Sure enough, within the next few laps
the remainder of our chase group absorbed the lead pack. Now the group of contenders included Tanya, Sarah Porter, myself, Western State's Laura Kleppin, Missouri Southern's Kimi Shank and Dani Dell'Orco from Truman State. As far as we were concerned, no one else was still in the race. Surprisingly the next two miles were the most comfortable of the race for me as I settled in with the group. With six laps to go Tanya put in a surge, and none of us were ready to respond. I stayed tucked in to the group and let her go. I knew I couldn't wait until the last lap to kick, but I also knew I wasn't ready to drop the hammer just yet. Patience.

With two laps to go, our group was starting to string out just a bit. I sensed my chance approaching. At the 700 meter mark I heard Jordan yell at me to relax and go. I went. I thought about all the 12x800 workouts, all the hammers, all the miles that had prepared me for this point, and I trusted that my strength would see me through to the finish. If I could hold on, I would help earn Queens a 1-2 finish. At the sound of the bell, I looked up in surprise to see that Tanya was not too far in front of me. The lead she'd built over the previous mile was slowly eroding, and for the first time in the race I thought she might
be fallible. I dropped my head and dug deeper. The backstretch came and went.

The final hundred meters of the race I h
ave since replayed in my head at least a dozen times. I remember rounding the final curve, looking up to see Tanya ahead of me while simultaneously swinging wide to pass a lapped runner. I never in a million years expected to feel Sarah Porter also swinging wide, somehow emerging from nowhere to pass me on the outside. I had thought the rest of the group was history, and it caught me totally by surprise. I had no response. Should I have snuck a look over my shoulder a few meters earlier to make sure I was clear? Probably so, but at the time I was so intent on the finish and on trying to catch Tanya that it literally never crossed my mind to turn around. Instead, I crossed the line in 34:50--a second behind Sarah and about three behind Tanya. I had run my last 800 in 2:33 with my last 400 in 73 and it still wasn't enough.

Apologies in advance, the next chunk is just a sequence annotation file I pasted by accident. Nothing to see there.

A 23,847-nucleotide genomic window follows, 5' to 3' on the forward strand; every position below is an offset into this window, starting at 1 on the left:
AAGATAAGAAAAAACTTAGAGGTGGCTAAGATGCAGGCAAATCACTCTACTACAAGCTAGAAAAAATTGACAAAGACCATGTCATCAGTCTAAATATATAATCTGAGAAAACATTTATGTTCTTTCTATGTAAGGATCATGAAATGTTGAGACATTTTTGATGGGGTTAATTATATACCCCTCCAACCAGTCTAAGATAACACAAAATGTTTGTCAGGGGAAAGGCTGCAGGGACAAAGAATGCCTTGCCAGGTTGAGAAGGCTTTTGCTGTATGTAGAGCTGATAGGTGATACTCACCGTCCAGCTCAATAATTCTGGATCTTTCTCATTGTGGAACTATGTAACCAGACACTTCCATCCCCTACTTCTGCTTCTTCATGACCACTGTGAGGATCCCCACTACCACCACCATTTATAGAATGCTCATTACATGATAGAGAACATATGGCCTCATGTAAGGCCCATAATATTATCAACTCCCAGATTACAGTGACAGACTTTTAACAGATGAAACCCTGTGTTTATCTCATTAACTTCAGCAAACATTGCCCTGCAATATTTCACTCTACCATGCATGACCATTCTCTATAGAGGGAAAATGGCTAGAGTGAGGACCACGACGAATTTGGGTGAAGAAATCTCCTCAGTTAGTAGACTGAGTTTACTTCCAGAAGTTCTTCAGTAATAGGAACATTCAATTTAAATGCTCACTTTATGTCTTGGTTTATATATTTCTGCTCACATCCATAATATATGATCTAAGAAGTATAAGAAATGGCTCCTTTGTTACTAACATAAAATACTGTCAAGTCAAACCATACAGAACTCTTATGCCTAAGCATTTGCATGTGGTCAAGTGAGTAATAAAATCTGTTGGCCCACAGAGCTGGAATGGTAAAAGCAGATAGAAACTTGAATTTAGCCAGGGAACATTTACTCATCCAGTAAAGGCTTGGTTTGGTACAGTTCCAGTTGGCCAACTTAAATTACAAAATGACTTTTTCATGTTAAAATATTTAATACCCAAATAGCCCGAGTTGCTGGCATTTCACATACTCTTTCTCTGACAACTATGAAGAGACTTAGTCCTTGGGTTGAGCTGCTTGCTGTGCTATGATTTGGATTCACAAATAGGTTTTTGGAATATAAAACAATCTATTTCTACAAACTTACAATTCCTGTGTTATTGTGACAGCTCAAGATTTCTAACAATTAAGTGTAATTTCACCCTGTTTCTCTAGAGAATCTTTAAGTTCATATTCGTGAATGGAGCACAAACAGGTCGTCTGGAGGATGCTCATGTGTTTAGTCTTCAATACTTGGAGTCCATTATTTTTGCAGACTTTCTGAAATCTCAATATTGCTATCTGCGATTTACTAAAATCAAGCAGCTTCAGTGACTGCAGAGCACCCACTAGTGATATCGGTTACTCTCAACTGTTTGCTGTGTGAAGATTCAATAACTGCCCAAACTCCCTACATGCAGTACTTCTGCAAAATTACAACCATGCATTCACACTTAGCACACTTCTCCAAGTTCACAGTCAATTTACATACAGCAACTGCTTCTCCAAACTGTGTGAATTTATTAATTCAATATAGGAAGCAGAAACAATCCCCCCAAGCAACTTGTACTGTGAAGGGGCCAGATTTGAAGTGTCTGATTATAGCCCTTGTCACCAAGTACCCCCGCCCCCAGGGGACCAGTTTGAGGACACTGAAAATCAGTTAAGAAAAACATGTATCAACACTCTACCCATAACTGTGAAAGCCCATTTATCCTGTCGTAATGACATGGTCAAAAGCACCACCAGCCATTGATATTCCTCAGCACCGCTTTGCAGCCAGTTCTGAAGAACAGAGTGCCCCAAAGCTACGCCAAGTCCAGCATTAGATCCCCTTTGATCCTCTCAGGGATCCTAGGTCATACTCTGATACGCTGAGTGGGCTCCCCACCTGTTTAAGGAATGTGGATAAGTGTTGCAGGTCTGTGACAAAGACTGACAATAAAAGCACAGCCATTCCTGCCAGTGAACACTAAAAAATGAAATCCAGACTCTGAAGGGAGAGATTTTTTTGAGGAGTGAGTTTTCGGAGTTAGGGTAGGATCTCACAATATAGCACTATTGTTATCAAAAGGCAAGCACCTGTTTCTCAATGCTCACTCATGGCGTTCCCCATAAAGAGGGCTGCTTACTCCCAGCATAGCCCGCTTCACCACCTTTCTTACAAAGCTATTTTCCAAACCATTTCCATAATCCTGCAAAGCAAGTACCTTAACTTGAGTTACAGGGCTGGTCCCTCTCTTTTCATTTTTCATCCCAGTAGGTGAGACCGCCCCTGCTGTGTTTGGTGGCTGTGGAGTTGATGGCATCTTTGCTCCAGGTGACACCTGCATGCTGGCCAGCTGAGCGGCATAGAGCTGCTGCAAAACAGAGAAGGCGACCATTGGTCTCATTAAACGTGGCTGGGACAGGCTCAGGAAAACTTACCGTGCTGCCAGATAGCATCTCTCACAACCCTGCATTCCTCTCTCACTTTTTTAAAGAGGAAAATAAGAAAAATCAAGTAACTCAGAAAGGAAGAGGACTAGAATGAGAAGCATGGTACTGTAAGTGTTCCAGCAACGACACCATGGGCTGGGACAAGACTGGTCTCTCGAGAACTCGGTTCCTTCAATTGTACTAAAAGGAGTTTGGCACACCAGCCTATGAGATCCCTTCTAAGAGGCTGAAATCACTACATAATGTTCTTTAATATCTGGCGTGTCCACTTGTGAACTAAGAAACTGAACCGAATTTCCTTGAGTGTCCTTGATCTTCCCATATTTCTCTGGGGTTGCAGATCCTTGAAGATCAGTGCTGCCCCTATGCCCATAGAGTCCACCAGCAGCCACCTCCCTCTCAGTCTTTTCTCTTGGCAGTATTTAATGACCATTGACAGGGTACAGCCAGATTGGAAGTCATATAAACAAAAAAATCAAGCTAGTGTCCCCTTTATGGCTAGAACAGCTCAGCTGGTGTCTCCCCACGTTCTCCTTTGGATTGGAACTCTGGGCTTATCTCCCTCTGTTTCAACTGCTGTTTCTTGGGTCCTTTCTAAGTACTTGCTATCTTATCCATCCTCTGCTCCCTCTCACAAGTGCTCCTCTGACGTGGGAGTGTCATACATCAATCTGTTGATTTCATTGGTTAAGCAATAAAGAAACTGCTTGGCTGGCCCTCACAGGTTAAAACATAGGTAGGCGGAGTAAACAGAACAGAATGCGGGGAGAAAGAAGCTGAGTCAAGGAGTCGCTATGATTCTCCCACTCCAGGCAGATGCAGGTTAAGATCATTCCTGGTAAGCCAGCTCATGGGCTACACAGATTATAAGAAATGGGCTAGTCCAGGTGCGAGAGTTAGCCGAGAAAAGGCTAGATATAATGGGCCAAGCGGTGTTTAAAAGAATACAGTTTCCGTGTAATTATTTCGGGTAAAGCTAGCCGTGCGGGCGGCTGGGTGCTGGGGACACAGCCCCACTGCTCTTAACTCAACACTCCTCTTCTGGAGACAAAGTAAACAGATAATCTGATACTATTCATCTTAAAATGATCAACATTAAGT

hough I may not have enabled the Queens sweep, I suppose finishing with one National Champ and one All-American isn't half bad either. On paper, Sarah and Tanya have run 60 and 90 seconds faster than me respectively, so I consider competing with them as well as I did to be an accomplishment in itself. And they deserve all the credit in the world for making moves when I didn't, or couldn't, thus securing their finishes in the top spots. All in all, I feel like we put on a really fun and exciting race for the home crowd, which makes the outcome all the more rewarding.

Myself, Tanya and Sarah Porter

I'll close this recap by sharing a text message that my former coach Jeff "G-Unit" Gaudette sent me in November 2008, after I'd just committed to quitting my job and running at Queens. He said: "I believe you can be a national champion in the 10k!" I remember literally laughing out loud while reading it, as the idea was about as incredulous as anything I could imagine at the time. A year ago I was two spots out of qualifying for this race, and tonight I wanted to make sure I did not waste this opportunity. I did not win that national championship tonight, but I did compete my heart out and come closer than almost anyone else out there.